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Glimpsing History and then Commanding It

After you get Flash and the History panel open, walk through the following steps to see how it works. For this example, I'll start with something you'll assuredly have to do at least a thousand times in the next week: draw a square and turn it into a symbol.

  1. Choose the Rectangle tool in the Toolbar.

  2. Hold down the Shift key, click on the Stage and drag your mouse down and to the right a bit to make a square, similar to Figure 1.

  3. The Shift key constrains the shape as you draw it, so you should end up with a perfect square.

    Figure 1Figure 1 The perfect square.

  4. Choose the Selection tool in the Toolbar.

  5. Double-click in the fill area of the square.

  6. This procedure selects the fill and all the lines of the stroke (border) around the square.

  7. Choose Insert > New Symbol (F8) to open up the Create New Symbol dialog box.

  8. Type the word Box into the Name field of the dialog box, choose Graphic from the Behavior options, and then click OK.

  9. This process results in the box being converted into a Graphic symbol. It should look like Figure 2.

    Figure 2Figure 2 The square is now a symbol.

  10. In the History panel, you should see a list of everything you just did.

  11. f you don't, you're doing something seriously wrong. You should just give up. (Joking, of course.)

  12. Press Shift and select the top and bottom items in the list in the History panel.

  13. This procedure highlights the whole list in blue, indicating that you have selected each item.

  14. Click on the little disk icon in the bottom-right corner of the panel to save the selected steps as a Command.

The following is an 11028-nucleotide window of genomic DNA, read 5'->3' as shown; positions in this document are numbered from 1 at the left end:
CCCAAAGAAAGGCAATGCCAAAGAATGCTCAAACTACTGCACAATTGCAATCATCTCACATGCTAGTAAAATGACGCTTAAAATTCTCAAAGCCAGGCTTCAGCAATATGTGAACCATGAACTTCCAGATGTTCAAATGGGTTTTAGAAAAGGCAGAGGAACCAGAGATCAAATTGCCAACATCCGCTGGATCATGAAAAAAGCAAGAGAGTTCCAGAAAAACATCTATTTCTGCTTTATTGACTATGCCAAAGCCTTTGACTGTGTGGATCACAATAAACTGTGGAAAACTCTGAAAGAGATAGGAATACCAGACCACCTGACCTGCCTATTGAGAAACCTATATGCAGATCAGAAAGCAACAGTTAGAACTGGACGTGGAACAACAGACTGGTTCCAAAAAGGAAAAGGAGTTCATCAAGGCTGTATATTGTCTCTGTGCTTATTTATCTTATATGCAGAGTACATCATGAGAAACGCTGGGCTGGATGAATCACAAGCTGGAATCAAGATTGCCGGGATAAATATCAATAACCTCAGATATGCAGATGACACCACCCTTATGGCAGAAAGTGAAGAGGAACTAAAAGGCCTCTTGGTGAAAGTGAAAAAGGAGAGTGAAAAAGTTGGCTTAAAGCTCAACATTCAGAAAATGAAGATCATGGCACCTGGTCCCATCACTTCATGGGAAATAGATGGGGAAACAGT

15. This process opens the Save As Command dialog box.

  16. In the Command name field, type Make a Box and click OK, as shown in Figure 3.

  17. Figure 3Figure 3 Go ahead, make a box.

    All this may seem a little rudimentary because I'm sure you could have made a box without reading the above steps, but this is leading somewhere. At this point, I've been having you complete a specific set of steps, and if you've done them exactly in that order, there won't be any extra steps or clicks or anything in the History panel, and it will match this list:

    • Rectangle

    • Change Selection

    • Double Click

    • Convert to Symbol

    If your panel matches this list, you're on the right track. When Flash saves steps as a Command, it saves all the steps you specify, so it's important that you not clog up the system with unnecessary actions. It can be hard to tell which steps are necessary and which are not when you're saving them, so it's easier to perform a sequence of tasks exactly as you want them saved.

  18. Close your open Flash document.

  19. Don't bother saving it—you won't need it anymore.

  20. Open a new Flash document.

  21. Choose Commands from the menus along the top.

  22. Your command, Make a Box, should be there, ready for you to use any time you need it, as shown in Figure 4.

    Figure 4Figure 4 Your command is Flash's command.

  23. Select Make a Box from the menu.

  24. Open your Library (Ctrl/Cmd + L) and notice that there is now a symbol in it called Symbol 1.

Flash names your new symbol using its default naming method. If you ran another command to create another symbol, it would be called Symbol 2, and so on.

Congratulations! You've just automated the creation of a box. Any time you need one from now on, just choose Make a Box from the Commands menu and call it a day.

You may notice that the box created via the Command is automatically placed in the same spot on the Stage where you created the Command. This is because the History panel tracks the arguments and JavaScript used in completing each step and then copies that information into the saved Command.

I'm sorry—what? You have no idea what I'm talking about? Well, have no fear. Here's the scoop:

Flash MX 2004 has what's referred to as an "extensibility layer" built into it. This means, in so many words, that Flash can be extended, by you or anyone else, via the cunning use of a few different programming languages. In the case of Commands, Flash is using JavaScript to write a document for your Command. The document, called Make A Box.jsfl (JSFL stands for JavaScript Flash), has been automatically created and saved into the install directory for Flash MX 2004 on your hard drive. You don't have to write a single line of code, and you've got this groovy little box at your disposal. Check out the file in Figure 5.

Figure 5Figure 5 All that code...and you didn't write a lick of it. Lucky you!

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